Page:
Benchmark Instructional Guide
Connecting Benchmarks/Horizontal Alignment
Terms from the K-12 Glossary
Purpose and Instructional Strategies
The purpose of this benchmark is for students to build on their understanding of classification of
three-dimensional figures by finding similarities and differences between shapes.
- Instruction focuses on sorting and classifying three-dimensional figures.
- Instruction includes opportunities for students to sort figures based on various criteria,
such as same number of faces and figures with all flat sides (MTR.5.1).
- Instruction includes figures of various sizes and orientations, and may include nonstandard versions of figures as well (MTR.2.1).
- Relative position refers to students identifying left/right, in front of/behind, apart and
above/below when comparing shapes.
Common Misconceptions or Errors
- Students may sort figures separately because of orientation and size rather than the
identified attributes of the figures.
- Students may inaccurately name and sort three-dimensional figures based on the names
of their two-dimensional faces.
Strategies to Support Tiered Instruction
- Teacher provides solid shapes (cones, cylinders, cubes, and spheres) for students to sort.
- For example, instruction includes sorting shapes by how they are same or by how
they are different. The teacher asks follow up questions such as, “How did you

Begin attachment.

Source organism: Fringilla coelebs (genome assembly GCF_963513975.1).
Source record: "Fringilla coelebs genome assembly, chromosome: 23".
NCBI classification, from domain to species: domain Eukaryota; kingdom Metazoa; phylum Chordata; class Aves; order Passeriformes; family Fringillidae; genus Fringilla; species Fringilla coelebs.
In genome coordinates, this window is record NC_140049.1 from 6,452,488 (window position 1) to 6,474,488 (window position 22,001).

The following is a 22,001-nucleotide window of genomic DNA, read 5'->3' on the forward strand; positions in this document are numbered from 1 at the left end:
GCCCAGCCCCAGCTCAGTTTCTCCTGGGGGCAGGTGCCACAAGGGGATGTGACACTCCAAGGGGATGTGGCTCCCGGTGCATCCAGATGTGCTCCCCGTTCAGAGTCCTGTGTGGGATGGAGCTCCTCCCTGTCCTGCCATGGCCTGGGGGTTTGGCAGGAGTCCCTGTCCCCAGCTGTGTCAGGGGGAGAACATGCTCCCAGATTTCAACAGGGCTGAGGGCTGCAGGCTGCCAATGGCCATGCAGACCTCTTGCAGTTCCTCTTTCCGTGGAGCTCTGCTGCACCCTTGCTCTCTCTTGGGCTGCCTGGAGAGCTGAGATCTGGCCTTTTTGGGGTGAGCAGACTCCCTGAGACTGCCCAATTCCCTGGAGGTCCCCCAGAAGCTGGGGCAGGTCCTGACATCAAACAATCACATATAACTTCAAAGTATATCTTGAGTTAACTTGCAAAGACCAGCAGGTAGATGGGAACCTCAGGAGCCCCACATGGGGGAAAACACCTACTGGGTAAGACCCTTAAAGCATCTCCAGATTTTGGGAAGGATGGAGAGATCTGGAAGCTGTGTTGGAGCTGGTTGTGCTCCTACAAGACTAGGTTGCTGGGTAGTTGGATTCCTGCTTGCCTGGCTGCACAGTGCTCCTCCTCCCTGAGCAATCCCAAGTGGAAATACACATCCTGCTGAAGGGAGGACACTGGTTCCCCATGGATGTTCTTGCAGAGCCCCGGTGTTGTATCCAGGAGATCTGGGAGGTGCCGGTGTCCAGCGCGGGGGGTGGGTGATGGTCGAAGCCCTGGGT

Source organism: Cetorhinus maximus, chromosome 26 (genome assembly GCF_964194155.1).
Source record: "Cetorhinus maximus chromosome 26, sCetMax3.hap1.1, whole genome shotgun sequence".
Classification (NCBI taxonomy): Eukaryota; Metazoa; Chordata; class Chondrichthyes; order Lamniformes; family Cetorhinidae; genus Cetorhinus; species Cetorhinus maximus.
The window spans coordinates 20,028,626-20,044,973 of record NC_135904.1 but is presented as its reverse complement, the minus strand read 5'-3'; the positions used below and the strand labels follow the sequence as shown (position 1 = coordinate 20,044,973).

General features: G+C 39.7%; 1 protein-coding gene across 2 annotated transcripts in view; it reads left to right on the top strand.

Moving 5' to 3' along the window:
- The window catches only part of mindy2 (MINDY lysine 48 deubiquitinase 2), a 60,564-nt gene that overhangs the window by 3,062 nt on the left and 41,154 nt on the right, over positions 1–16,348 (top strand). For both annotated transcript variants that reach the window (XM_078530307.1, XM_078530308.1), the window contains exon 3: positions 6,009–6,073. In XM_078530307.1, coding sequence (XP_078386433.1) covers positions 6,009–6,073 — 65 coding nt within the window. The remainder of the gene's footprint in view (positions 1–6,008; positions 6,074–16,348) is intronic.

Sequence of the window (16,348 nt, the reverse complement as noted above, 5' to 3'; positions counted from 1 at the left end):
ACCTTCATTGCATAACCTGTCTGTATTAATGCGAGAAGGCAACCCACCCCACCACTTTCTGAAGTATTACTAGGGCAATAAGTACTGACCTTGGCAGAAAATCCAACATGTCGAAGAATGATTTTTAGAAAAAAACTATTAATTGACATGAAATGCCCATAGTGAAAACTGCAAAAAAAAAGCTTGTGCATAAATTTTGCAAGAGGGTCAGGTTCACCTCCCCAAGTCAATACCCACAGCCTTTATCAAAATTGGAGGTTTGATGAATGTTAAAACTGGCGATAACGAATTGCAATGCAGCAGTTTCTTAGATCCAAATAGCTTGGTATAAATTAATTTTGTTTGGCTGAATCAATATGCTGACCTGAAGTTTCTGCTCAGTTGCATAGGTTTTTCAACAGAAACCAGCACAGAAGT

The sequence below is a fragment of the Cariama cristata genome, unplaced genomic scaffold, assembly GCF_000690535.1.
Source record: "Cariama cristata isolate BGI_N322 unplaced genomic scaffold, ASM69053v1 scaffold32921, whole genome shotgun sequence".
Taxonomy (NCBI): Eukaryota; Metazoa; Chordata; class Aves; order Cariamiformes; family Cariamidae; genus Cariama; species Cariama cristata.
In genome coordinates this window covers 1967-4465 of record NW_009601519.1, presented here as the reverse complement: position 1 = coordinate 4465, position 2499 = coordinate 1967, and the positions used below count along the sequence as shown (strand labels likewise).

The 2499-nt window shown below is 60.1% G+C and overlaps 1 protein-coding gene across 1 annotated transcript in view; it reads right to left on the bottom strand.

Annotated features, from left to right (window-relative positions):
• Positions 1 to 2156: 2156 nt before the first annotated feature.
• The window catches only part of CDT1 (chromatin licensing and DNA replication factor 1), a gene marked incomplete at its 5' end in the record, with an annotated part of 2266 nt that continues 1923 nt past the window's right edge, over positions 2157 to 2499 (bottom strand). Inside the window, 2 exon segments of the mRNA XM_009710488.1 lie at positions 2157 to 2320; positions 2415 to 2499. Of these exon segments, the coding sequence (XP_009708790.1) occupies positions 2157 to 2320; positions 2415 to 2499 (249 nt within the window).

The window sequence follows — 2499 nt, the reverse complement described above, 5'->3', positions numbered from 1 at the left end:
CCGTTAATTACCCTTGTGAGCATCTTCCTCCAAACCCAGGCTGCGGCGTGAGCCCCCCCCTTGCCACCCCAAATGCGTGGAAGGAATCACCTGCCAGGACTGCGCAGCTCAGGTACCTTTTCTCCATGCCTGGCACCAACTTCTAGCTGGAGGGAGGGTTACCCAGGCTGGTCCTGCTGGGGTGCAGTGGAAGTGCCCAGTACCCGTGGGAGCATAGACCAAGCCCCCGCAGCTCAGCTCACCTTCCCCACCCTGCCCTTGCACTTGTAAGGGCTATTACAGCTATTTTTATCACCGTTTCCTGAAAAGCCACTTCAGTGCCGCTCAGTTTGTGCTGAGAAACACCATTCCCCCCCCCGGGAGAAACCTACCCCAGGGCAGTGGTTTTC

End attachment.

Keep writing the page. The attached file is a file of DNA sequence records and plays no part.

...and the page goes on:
decide to sort the shapes? How many sides does this group have?”
- Teacher provides the following solid figures in multiple sizes: cubes, cylinders, cones,
spheres. Shapes are scattered in the workspace. Students work to match the cubes with
the cubes, the cylinders with the cylinders, etc., until all shapes are grouped. The focus is
on students being able to identify shapes when they are oriented differently (i.e., not
sitting flat on one side).
- Teacher constructs a Mystery Box where they position one solid figure out of sight of
students. Display some shapes on top of the box. Students put a single hand into the box
to feel the shape and then point to the matching shapes on display. To begin, let the
student see the shapes when feeling the attributes. Then hide the shape on subsequent
Instructional Task 1 (MTR.2.1, MTR.4.1)
Using the figures below, create sorting cards for students.
Provide each student in a group with their own set of figures to sort. Ask each student to sort
the figures in any way they choose. Once students have sorted their figures, give each student
time to share about their choices, and explain how they sorted their figures (by shape, straight
sides and circles, filled and not filled or number of faces). Once students have shared, ask
them to sort their figures in a new way. Give time for sorting and sharing again. Repeat the
task as needed.
Instructional Item 1
In what ways are the figures similar? In what ways are they different? Circle the cone. Draw
a square around the cylinder.
*The strategies, tasks and items included in the B1G-M are examples and should not be considered comprehensive